Sometimes, life houses rare and unexpected events, such as moving abroad or meeting a special person unexpectedly. Recently, these situations have been indicated as “diversifying experiences” (DEs), defined as unusual and unexpected events that drag people outside their daily routine and accustomed schemas. The core mechanism of DEs would entail the disruption of our mental schema, which can facilitate unexpected connections among even distant ideas, thus enhancing people’s cognitive flexibility, that is, a key component of creative thinking. Despite both qualitative and lab-based studies have investigated the features of these experiences, an ecological assessment of their properties also in relation with creativity is still an open issue. The aim of this research is to study the DE-creativity link in a more ecological way, on the basis of a real-life disruptive experience of light deprivation. Specifically, we compared an ecological DE artistic established entertainment format (i.e., “dialogue in the dark,” which is seeing people perform several daily life activities but in the absence of light) with an equivalent experience in which the same activities were acted in the sunlight. The absence of light played the role of violating mechanism, framed within the ecological experiential format of the “dialogue in the dark.” We compared visitors’ emotional profile [Positive and Negative Affect Schedule (PANAS), ad hoc Adjective Checklist], perceived impact of the experience [Centrality of Event Scale (CES)], and creative performance [Torrance Tests of Creative Thinking (TTCT)] in both groups of sighted people (in absence of light vs. in presence of light); and we also controlled for people’s openness to experience and need for cognitive closure, as dispositions. Results showed that (vs. control group) “dialogue in the dark” (i) led to worse creative performances, (ii) produced more intense positive affect, and (iii) resulted as a more impacting experience. Intense short-term impact of DE could have been detrimental for participants’ creativity. People may need more time to elaborate the DE and accommodate existing schema to generate more creative ideas. This is the first study proposing and succeeding in demonstrating the feasibility to investigate even real complex DEs in a controlled way, thus outlining how their link with creativity can take place in real life.
This book explores various and distinct aspects of environmental health literacy (EHL) from the perspective of investigators working in this emerging field and their community partners in research. Chapters aim to distinguish EHL from health literacy and environmental health education in order to classify it as a unique field with its own purposes and outcomes. Contributions in this book represent the key aspects of communication, dissemination and implementation, and social scientific research related to environmental health sciences and the range of expertise and interest in EHL.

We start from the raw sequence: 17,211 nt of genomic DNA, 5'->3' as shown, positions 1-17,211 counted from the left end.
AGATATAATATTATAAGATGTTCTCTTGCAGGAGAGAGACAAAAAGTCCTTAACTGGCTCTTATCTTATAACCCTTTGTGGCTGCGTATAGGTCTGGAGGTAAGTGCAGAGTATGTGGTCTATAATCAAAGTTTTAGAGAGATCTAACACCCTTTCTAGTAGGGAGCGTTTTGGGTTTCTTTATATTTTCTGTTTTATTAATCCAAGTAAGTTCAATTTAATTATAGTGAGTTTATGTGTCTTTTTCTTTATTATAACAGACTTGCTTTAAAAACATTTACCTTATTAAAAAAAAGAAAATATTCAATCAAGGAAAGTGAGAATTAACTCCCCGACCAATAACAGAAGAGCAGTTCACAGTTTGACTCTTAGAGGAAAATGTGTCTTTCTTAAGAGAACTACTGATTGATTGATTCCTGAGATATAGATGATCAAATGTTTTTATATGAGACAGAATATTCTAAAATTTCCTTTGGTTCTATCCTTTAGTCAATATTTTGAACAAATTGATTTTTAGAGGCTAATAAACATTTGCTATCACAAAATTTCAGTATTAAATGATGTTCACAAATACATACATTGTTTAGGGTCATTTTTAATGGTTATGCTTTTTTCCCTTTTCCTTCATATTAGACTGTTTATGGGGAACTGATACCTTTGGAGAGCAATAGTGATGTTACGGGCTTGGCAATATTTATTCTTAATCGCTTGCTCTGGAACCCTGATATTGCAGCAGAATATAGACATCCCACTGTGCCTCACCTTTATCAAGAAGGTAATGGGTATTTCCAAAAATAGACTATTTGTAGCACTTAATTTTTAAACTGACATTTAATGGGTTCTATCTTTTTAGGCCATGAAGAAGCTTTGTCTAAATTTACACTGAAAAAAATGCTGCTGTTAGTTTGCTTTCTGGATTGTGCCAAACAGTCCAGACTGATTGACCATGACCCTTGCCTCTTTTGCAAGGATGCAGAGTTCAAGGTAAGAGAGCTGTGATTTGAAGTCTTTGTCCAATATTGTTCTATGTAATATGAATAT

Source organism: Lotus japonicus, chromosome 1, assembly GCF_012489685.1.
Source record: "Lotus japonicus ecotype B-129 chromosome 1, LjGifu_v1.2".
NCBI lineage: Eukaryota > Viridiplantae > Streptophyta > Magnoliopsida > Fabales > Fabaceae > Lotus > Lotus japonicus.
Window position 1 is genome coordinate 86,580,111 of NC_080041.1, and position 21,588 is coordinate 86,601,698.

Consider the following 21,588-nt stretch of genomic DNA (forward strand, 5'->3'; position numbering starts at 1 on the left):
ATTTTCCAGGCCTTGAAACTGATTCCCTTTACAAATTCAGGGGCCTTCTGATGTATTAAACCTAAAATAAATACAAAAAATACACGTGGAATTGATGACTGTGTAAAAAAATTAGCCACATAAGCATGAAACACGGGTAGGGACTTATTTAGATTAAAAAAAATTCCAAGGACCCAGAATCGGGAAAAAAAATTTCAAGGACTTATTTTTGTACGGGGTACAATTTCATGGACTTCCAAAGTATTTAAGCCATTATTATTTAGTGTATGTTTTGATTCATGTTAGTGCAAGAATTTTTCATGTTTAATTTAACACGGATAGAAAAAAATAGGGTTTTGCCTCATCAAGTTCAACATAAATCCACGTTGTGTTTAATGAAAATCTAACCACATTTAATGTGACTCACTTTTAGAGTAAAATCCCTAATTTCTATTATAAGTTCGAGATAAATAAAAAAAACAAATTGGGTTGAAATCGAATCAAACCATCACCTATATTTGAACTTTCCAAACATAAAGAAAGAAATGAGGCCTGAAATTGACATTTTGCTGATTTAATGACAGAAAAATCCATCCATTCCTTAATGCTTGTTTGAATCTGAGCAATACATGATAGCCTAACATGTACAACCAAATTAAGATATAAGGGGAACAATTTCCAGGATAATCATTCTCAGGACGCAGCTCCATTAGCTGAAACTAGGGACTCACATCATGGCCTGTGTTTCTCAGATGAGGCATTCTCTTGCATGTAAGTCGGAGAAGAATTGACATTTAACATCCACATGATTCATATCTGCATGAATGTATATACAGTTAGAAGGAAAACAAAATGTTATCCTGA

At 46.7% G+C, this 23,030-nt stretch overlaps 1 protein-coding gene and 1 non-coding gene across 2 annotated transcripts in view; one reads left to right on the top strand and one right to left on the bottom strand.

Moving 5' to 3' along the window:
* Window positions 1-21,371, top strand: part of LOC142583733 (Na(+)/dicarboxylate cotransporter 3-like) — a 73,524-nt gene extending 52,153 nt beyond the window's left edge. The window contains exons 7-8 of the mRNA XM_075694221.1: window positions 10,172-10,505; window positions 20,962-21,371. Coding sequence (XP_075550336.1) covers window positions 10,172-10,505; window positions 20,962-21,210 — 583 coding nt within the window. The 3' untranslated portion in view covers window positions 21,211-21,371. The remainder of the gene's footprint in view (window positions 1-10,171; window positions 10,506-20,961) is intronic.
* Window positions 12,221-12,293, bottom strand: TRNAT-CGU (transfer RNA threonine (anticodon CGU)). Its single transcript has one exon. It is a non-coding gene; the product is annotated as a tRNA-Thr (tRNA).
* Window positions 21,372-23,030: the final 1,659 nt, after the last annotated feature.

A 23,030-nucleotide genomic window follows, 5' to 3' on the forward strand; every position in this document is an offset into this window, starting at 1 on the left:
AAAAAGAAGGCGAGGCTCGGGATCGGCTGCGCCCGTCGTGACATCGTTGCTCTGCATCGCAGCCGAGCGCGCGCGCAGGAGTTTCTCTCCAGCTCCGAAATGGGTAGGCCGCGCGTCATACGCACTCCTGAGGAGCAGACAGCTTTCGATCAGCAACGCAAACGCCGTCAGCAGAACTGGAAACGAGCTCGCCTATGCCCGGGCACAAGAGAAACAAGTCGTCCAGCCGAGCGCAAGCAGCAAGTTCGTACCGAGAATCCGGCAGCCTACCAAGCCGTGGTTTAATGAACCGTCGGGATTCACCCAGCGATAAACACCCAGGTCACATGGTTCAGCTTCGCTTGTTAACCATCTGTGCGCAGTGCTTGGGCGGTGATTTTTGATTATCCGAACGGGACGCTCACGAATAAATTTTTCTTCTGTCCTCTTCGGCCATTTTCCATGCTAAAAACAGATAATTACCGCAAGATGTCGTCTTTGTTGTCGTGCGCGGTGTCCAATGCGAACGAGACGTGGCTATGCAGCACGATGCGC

Readers will learn about the conceptual framework and underlying philosophical tenets of EHL, and its relation to health literacy and communications research. Special attention is given to topics like dissemination and implementation of culturally relevant environmental risk messaging, and promotion of EHL through visual technologies. Authoritative entries by experts also focus on important approaches to advancing EHL through community-engaged research and by engaging teachers and students at an early age through developing innovative STEM curriculum. The significance of theater is highlighted by describing the use of an interactive theater experience as an approach that enables community residents to express themselves in non-verbal ways.
Future professionals will bear the brunt of creating sustainable societies. Equipping them for the task is the challenge of current educators. Educational experiences facilitating the development of sustainable habits of mind are needed. This research reports on the experiences of developing scientists and engineers engaged in a sustainable energy research program. Its focus is the learners’ changing conceptions about sustainability and their role in creating sustainable societies. It is an exploratory, multi-strand, case-oriented study, utilizing mixed methods to analyze qualitative and quantitative data. The research was grounded in the literature of education for sustainability and situated learning in communities, highlighting the common threads supporting the development of a new generation of scientists and engineers with sustainable mindsets. Findings indicated learners’ concepts of sustainability were broadened from narrow, discipline-specific definitions to an understanding of sustainability as a multidisciplinary field. Learners’ developing identities from budding scientists and engineers to citizens invested in and capable of creating sustainable societies is discussed. The development of learning communities was an integral mechanism for facilitating perspective changes; however, field trips and seminars focused on exploring sustainability were identified as key influences in developing multifaceted and more complex conceptions of sustainability.